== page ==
It's true that more of the CD's currently on the market are classical
rather than pop/rock; the sudden explosion of the CD market has very
much surprised the record manufacturers who had been thinking (until
recently) of the typical CD owner as just as you've described. The NY
Times reported that in the first three months of this year, CD's shifted
from roughly 10% to roughly 30% of the record volume. This was just too
much too fast for the suppliers.
There are now something like 3,300 titles available, however, so you should
be able to find a few you like (-:. Last Sunday's NY Times gave a couple
phone numbers you could call to get a free catalog of all the available
CD's: 355-0011 (New York) or 800-872-5565 (anywhere else.)
Currently, there is only one CD factory in the US: CBS's plant in Terre
Haute, Indiana, which is still not up to full capacity and having yield
problems. Denon plans to build a plant in the Southeast, but that won't
be for a while. Presumably, other record manufacturers have plans...
For now, there are six plants world-wide, including the CBS plant. There
are two plants in West Germany and three in Japan. No doubt this is a
factor in the high price, but I suspect the real problem you're facing is
lack of retail competition. The street price for CD's is down to $11.99
in NYC; where I live (outside Boston), $12.99 is pretty achievable at
sales, which are now routine.
As to many records being still analog, I draw your attention to the fact
that most of what you're listening to is popular. Classical albums have
been routinely recorded digitally for the better labels for a good 5 to 10
years. My own guess is that because popular music is so much less
demanding (few quiet passages, less dynamic range), record companies
have simply not felt the improvement in sound quality for pop would
justify the cost of the scarce digital equipment.
Final comment about pop vs. classical: I can certainly understand your
preference - until I bought a CD, I had perhaps a half-dozen classical
albums compared to several hundred pop/rock/CW/etc. What I've found,
however, is that a CD makes all the difference. The hiss, etc., that
to my ears made classical unlistenable on vinyl is totally absent on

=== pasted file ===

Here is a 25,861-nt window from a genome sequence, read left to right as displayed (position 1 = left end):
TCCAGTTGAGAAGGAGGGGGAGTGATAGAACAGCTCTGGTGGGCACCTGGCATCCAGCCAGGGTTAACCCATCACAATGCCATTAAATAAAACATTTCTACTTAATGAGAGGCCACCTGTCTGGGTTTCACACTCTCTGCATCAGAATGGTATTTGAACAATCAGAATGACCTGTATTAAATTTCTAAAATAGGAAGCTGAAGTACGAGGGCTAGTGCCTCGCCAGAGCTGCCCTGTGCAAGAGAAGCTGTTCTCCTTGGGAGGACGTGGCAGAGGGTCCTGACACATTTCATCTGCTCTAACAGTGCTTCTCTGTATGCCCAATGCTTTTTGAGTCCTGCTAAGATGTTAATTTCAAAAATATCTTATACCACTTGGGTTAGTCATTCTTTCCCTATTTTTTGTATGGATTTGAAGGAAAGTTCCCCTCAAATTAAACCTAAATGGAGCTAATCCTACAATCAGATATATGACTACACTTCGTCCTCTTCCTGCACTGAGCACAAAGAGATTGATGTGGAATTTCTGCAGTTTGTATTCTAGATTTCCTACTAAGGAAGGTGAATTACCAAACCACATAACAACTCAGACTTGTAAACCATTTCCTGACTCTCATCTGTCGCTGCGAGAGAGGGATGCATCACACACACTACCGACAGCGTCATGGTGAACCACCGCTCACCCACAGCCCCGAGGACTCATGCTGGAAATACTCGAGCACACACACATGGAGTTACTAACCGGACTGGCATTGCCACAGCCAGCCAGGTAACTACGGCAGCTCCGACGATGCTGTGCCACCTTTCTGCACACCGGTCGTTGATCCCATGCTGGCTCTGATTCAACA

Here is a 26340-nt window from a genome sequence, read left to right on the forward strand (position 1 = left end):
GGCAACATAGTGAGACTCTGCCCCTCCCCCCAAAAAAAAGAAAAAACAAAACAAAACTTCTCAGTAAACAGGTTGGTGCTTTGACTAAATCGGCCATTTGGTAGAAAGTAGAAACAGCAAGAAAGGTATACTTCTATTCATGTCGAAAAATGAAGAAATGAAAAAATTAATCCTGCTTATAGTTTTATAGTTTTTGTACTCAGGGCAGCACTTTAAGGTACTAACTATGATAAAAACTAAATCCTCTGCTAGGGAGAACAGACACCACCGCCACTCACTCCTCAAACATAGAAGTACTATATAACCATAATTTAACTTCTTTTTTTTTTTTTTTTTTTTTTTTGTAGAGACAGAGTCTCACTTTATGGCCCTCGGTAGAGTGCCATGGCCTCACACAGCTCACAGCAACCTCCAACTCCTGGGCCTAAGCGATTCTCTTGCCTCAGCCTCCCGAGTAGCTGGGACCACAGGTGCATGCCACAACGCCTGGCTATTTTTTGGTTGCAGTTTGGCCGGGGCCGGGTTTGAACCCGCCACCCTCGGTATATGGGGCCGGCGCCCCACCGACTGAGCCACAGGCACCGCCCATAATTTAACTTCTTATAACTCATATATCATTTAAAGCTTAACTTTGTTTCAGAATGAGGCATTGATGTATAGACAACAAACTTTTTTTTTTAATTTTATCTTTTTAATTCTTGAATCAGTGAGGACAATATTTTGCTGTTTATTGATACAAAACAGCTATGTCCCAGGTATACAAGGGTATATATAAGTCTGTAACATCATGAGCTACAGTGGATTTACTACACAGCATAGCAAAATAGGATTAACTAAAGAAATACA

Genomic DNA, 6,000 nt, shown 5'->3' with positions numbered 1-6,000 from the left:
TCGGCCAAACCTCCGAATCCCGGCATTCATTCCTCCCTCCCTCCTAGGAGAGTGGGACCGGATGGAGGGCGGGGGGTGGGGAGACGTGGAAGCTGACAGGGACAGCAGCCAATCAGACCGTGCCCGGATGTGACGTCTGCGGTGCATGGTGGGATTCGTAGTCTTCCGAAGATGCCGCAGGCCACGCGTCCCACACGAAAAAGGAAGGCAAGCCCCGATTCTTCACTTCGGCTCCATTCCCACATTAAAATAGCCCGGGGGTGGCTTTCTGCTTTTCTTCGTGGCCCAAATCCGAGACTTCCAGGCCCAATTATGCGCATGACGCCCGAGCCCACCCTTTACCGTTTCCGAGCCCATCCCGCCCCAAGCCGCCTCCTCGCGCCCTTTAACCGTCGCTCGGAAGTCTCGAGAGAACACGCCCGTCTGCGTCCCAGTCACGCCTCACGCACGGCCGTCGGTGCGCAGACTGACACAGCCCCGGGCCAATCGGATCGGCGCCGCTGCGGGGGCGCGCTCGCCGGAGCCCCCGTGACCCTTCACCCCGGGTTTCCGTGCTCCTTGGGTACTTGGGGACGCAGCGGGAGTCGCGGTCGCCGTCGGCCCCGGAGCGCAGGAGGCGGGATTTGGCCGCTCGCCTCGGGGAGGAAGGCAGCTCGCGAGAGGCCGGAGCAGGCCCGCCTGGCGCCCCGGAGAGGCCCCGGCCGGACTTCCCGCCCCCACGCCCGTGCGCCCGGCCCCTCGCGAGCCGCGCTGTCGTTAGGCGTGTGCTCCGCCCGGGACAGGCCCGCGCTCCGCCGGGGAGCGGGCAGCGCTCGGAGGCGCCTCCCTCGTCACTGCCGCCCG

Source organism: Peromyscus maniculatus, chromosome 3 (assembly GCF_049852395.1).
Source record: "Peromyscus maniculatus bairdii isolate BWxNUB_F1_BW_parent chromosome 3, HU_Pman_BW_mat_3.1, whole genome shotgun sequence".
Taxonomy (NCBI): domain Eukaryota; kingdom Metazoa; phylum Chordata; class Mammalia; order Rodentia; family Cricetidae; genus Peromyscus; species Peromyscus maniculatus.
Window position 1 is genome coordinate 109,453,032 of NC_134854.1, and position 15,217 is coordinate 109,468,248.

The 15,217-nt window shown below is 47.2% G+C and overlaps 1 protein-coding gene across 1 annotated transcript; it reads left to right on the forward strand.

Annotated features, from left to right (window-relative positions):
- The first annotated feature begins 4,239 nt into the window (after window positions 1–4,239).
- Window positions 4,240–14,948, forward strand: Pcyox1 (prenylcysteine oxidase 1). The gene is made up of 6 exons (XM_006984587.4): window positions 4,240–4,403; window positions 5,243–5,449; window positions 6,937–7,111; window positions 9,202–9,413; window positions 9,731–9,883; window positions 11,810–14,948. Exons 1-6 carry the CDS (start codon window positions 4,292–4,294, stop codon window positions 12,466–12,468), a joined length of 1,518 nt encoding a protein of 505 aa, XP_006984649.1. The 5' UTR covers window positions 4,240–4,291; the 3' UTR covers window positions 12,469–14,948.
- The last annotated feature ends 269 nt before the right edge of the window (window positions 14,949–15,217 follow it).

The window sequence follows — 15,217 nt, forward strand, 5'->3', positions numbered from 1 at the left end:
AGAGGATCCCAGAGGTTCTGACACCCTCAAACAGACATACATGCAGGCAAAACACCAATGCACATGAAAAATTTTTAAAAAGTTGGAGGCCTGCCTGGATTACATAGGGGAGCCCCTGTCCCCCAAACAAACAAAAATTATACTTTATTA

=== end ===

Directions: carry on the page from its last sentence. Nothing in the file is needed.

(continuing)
CD. I recommend you at least try out some classical (e.g., Mozart's
Eine Kline Nachtmusik) even if only to reconfirm your preferences.
Douglas Hamilton Prime Computer,Inc.
617-626-1700 x3956 Video Products Group
492 Old Connecticut Path
Framingham, MA 10701
What you say is true, however I don't think it is the primary reason
that classical artists have been the first to record digitally. I
believe it is primarily due to the way the two styles of music are
recorded. In a classical recording session, the microphones are set
up, the recorder is turned on, then the work is performed. There is
minimal editing, and the work can be recorded in two track stereo.
On a pop album, first a rhythm track is laid down. Then other
instruments are added. The performer might then decide to sing
harmonies with himself. By the time the recording is finished, there
are some 24 tracks to be mixed down to the two track stereo needed to
cut the master. Time on a digital console capable of doing the
mixdown is very expensive, and engineers used to analog are reluctant
to relearn their craft to suit the new technology.
Expensive & different yes, but from what I hear, the things you
can do with a digital editing machine are just amazing and
a whole lot easier.
I haven't actually seen one of these machines, but I sure would
Jon M. Allingham (201)386-3466 AT&T Bell Laboratories-WH
"Beam me up Scotty, no intelligent life down here!"